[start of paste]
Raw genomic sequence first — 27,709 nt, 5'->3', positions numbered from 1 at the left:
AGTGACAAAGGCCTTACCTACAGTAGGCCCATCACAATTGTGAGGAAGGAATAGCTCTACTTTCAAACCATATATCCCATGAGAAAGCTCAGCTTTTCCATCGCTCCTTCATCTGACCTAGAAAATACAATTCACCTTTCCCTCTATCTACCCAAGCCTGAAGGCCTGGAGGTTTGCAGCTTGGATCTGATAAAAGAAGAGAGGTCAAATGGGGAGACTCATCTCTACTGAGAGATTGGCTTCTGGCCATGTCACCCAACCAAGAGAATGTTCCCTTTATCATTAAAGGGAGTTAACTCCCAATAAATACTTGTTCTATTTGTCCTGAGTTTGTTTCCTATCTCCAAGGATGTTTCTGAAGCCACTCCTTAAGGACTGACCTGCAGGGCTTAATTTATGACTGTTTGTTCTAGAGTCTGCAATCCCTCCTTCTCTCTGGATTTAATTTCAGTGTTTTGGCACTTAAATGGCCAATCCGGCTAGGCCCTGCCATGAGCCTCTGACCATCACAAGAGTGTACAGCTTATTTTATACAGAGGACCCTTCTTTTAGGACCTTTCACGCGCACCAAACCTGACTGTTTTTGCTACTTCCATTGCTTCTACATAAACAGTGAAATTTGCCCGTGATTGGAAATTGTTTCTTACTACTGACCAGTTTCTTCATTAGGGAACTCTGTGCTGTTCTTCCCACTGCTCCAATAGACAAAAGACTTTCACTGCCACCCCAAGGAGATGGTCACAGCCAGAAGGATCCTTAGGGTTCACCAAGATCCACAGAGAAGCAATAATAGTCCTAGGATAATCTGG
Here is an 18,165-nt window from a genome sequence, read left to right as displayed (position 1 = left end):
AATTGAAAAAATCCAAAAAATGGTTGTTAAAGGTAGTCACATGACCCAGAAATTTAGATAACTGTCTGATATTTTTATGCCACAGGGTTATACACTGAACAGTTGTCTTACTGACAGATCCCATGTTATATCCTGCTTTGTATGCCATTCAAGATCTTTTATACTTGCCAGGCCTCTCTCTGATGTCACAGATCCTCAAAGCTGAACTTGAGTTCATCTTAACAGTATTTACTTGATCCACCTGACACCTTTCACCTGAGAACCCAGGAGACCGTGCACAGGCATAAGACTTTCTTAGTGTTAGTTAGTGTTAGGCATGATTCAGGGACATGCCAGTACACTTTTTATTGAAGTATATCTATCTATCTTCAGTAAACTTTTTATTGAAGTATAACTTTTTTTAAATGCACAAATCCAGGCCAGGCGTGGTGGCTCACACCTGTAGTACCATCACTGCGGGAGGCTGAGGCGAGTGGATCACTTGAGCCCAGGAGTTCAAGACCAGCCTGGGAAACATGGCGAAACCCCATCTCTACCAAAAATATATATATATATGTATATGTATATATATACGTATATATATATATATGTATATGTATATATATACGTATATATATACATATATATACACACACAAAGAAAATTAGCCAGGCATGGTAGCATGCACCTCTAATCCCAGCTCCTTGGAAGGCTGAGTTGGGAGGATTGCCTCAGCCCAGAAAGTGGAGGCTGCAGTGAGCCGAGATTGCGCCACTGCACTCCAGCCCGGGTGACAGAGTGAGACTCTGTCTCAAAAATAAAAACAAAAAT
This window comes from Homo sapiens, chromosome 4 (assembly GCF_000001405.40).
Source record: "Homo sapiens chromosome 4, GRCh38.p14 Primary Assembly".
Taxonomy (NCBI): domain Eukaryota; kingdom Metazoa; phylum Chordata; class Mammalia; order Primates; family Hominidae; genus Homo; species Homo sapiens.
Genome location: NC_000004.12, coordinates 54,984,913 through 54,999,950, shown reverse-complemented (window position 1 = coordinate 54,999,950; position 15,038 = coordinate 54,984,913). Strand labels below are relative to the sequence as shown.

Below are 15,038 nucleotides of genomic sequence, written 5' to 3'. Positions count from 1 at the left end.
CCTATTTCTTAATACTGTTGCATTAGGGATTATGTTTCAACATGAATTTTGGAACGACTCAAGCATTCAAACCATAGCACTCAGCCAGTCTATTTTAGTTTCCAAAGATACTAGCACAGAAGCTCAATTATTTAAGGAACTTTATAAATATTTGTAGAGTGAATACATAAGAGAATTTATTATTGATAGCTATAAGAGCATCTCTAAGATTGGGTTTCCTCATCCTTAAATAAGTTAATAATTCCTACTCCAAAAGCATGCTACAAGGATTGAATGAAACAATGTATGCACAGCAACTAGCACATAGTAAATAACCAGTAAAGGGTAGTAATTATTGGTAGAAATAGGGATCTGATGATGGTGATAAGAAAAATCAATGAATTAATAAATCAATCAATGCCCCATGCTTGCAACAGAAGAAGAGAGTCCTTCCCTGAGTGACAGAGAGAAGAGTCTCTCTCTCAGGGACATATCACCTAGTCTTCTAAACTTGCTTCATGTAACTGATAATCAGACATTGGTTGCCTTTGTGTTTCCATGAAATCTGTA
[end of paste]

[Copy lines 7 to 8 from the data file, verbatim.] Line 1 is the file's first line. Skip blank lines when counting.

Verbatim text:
Taxonomy (NCBI): domain Eukaryota; kingdom Metazoa; phylum Chordata; class Mammalia; order Primates; family Hominidae; genus Homo; species Homo sapiens.
Genome location: NC_000004.12, coordinates 54,984,913 through 54,999,950, shown reverse-complemented (window position 1 = coordinate 54,999,950; position 15,038 = coordinate 54,984,913). Strand labels below are relative to the sequence as shown.